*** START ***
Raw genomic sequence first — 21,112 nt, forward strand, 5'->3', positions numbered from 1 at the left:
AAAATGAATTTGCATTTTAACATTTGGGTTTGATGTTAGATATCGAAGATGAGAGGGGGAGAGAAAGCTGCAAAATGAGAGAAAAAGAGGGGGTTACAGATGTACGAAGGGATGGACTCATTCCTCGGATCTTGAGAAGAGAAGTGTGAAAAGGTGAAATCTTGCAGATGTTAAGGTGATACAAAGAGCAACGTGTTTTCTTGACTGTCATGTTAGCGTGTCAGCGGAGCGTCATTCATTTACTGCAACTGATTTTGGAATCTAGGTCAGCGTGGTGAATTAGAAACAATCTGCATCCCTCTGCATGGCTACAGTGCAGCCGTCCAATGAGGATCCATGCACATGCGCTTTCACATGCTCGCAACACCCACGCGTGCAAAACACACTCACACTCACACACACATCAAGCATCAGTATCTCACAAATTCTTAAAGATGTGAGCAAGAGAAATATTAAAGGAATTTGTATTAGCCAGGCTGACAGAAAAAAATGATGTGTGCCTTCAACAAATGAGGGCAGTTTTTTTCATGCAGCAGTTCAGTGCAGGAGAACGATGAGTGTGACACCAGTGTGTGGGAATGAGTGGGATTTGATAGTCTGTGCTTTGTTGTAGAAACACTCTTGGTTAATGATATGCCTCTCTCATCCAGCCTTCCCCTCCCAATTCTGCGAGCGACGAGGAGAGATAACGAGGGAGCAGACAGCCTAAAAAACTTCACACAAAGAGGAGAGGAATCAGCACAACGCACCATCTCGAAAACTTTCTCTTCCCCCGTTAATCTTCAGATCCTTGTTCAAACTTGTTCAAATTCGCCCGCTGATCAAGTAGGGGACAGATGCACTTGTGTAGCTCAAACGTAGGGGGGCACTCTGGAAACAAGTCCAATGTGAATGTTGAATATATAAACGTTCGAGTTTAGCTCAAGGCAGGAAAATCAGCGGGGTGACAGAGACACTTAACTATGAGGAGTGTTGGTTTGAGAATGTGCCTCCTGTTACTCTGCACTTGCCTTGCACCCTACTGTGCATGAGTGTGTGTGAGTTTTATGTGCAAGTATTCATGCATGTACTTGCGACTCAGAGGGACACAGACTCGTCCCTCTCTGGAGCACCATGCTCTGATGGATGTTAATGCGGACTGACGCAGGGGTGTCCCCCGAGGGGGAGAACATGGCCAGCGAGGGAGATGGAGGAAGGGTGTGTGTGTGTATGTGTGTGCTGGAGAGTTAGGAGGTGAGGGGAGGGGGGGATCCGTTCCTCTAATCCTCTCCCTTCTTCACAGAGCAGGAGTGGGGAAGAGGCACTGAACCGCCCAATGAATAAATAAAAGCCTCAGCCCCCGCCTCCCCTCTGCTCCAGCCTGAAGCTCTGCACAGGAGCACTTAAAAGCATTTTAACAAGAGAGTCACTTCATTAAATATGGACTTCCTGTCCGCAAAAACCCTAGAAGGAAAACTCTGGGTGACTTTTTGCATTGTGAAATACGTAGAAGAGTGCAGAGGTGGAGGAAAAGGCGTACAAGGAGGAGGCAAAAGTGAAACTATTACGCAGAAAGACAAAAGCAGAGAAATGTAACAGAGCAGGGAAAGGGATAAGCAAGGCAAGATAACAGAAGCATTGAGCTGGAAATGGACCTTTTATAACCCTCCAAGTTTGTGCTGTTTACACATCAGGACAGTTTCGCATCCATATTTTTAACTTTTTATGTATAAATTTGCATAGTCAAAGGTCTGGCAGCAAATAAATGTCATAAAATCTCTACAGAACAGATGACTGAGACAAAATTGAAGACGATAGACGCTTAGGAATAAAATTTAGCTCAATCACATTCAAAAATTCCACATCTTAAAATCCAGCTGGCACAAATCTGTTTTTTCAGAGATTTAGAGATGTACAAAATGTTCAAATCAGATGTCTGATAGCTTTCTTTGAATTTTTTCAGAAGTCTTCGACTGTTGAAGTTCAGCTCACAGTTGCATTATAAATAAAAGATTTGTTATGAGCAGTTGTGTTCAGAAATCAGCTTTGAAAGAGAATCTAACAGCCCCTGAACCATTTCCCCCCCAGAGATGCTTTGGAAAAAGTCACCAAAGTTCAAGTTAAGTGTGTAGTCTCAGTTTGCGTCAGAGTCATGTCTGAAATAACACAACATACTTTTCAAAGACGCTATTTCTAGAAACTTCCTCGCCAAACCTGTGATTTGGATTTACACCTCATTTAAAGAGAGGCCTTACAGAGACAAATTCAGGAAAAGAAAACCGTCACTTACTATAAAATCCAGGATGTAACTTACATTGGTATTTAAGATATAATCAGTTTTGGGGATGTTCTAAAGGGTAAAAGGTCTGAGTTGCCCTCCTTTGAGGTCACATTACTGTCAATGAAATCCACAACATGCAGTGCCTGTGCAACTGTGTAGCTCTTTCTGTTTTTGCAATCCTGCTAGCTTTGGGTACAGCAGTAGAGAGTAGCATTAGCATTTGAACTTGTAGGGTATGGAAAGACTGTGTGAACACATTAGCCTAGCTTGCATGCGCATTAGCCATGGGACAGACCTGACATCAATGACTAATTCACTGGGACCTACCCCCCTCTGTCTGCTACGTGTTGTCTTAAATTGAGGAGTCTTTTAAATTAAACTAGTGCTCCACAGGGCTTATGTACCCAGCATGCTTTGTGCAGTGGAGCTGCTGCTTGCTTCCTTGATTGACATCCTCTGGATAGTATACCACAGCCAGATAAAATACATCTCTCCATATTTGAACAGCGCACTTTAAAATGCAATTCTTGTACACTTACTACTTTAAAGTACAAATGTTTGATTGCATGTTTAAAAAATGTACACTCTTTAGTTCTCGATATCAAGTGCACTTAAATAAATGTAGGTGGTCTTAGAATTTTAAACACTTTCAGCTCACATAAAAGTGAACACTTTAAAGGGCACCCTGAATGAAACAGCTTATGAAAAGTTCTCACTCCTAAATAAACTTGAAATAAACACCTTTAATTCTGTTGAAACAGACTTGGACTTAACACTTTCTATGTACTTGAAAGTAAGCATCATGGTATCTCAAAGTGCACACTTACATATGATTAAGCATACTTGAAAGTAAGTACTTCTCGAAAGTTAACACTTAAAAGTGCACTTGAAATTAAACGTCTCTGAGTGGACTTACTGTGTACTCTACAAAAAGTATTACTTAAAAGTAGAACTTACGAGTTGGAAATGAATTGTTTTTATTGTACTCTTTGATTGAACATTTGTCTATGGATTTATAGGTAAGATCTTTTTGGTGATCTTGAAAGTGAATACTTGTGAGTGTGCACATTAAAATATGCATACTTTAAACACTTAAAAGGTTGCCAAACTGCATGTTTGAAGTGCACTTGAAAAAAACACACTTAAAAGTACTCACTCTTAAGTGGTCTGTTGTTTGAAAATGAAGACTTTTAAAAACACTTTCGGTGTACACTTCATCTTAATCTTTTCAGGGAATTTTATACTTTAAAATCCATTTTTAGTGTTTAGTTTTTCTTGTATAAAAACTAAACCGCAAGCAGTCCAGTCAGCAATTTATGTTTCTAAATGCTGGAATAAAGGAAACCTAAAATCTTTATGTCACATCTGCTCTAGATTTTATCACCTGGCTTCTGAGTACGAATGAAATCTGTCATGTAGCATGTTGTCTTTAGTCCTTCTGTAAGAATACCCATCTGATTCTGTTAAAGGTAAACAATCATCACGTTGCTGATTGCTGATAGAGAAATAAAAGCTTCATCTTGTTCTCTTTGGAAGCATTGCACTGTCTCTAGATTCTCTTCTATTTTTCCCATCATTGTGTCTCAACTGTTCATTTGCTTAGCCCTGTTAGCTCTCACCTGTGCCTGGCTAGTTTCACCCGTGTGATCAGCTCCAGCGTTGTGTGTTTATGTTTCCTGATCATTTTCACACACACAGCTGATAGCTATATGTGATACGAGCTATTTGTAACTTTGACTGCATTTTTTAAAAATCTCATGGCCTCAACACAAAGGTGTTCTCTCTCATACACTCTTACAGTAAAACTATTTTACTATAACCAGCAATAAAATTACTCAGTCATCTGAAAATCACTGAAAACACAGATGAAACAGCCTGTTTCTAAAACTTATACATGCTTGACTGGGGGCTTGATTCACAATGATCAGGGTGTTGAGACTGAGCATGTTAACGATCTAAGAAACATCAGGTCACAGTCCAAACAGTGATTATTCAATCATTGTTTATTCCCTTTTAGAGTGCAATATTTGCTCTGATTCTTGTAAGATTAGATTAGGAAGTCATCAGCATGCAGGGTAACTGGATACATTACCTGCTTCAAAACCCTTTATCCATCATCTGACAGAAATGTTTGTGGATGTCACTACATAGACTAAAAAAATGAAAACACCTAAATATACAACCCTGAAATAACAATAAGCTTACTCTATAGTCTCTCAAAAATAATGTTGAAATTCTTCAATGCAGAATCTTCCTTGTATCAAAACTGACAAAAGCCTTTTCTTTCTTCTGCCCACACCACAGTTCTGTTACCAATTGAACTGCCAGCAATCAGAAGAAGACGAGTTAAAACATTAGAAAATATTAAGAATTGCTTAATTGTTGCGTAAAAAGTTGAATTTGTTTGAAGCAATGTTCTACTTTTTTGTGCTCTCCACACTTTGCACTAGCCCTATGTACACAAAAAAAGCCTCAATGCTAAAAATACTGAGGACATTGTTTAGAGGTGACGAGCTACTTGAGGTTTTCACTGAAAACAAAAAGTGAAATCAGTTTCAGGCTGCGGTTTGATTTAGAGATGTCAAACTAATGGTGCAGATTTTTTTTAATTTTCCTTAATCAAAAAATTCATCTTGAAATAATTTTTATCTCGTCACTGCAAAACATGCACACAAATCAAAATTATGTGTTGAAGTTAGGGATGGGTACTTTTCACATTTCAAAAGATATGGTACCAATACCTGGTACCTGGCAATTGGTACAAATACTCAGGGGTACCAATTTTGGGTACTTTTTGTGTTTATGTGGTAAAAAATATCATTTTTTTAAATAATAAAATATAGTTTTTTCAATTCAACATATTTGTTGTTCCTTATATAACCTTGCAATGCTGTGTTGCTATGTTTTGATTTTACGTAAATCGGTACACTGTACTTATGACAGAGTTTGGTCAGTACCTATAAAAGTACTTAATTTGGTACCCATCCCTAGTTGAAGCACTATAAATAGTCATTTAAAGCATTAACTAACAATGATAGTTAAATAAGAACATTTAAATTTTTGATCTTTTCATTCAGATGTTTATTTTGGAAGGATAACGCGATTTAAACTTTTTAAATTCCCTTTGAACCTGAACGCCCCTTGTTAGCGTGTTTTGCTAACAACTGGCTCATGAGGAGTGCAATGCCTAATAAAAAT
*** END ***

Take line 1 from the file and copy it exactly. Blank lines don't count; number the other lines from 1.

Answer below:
Raw genomic sequence first — 21,112 nt, forward strand, 5'->3', positions numbered from 1 at the left: